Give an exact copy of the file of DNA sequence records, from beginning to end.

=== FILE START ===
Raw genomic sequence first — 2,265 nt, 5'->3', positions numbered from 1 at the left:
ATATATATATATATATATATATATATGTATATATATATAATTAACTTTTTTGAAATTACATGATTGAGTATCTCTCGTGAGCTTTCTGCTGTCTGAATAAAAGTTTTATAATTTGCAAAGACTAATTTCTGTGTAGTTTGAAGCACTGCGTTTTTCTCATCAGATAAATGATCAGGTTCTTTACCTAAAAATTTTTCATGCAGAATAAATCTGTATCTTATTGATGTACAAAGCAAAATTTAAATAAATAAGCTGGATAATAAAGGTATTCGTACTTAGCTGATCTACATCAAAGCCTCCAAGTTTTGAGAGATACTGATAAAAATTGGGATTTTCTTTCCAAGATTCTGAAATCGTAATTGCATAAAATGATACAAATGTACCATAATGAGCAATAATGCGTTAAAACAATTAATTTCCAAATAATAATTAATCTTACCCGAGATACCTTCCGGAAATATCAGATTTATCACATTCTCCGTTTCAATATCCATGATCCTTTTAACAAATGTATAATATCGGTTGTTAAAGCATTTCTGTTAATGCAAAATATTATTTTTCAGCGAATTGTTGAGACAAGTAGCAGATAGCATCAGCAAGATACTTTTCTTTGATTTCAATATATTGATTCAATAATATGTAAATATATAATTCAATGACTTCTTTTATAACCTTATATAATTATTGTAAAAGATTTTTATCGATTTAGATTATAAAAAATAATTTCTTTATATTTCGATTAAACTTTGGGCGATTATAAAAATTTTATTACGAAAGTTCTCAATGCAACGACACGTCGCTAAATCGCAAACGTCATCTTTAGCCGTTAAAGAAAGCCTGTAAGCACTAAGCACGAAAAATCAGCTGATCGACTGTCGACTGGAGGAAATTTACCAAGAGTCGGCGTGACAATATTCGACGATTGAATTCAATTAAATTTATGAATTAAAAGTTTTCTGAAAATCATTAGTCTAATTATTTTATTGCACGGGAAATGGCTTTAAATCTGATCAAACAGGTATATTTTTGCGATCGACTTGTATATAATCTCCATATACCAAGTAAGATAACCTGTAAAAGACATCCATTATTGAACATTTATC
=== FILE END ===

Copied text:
Raw genomic sequence first — 2,265 nt, 5'->3', positions numbered from 1 at the left:
ATATATATATATATATATATATATATGTATATATATATAATTAACTTTTTTGAAATTACATGATTGAGTATCTCTCGTGAGCTTTCTGCTGTCTGAATAAAAGTTTTATAATTTGCAAAGACTAATTTCTGTGTAGTTTGAAGCACTGCGTTTTTCTCATCAGATAAATGATCAGGTTCTTTACCTAAAAATTTTTCATGCAGAATAAATCTGTATCTTATTGATGTACAAAGCAAAATTTAAATAAATAAGCTGGATAATAAAGGTATTCGTACTTAGCTGATCTACATCAAAGCCTCCAAGTTTTGAGAGATACTGATAAAAATTGGGATTTTCTTTCCAAGATTCTGAAATCGTAATTGCATAAAATGATACAAATGTACCATAATGAGCAATAATGCGTTAAAACAATTAATTTCCAAATAATAATTAATCTTACCCGAGATACCTTCCGGAAATATCAGATTTATCACATTCTCCGTTTCAATATCCATGATCCTTTTAACAAATGTATAATATCGGTTGTTAAAGCATTTCTGTTAATGCAAAATATTATTTTTCAGCGAATTGTTGAGACAAGTAGCAGATAGCATCAGCAAGATACTTTTCTTTGATTTCAATATATTGATTCAATAATATGTAAATATATAATTCAATGACTTCTTTTATAACCTTATATAATTATTGTAAAAGATTTTTATCGATTTAGATTATAAAAAATAATTTCTTTATATTTCGATTAAACTTTGGGCGATTATAAAAATTTTATTACGAAAGTTCTCAATGCAACGACACGTCGCTAAATCGCAAACGTCATCTTTAGCCGTTAAAGAAAGCCTGTAAGCACTAAGCACGAAAAATCAGCTGATCGACTGTCGACTGGAGGAAATTTACCAAGAGTCGGCGTGACAATATTCGACGATTGAATTCAATTAAATTTATGAATTAAAAGTTTTCTGAAAATCATTAGTCTAATTATTTTATTGCACGGGAAATGGCTTTAAATCTGATCAAACAGGTATATTTTTGCGATCGACTTGTATATAATCTCCATATACCAAGTAAGATAACCTGTAAAAGACATCCATTATTGAACATTTATC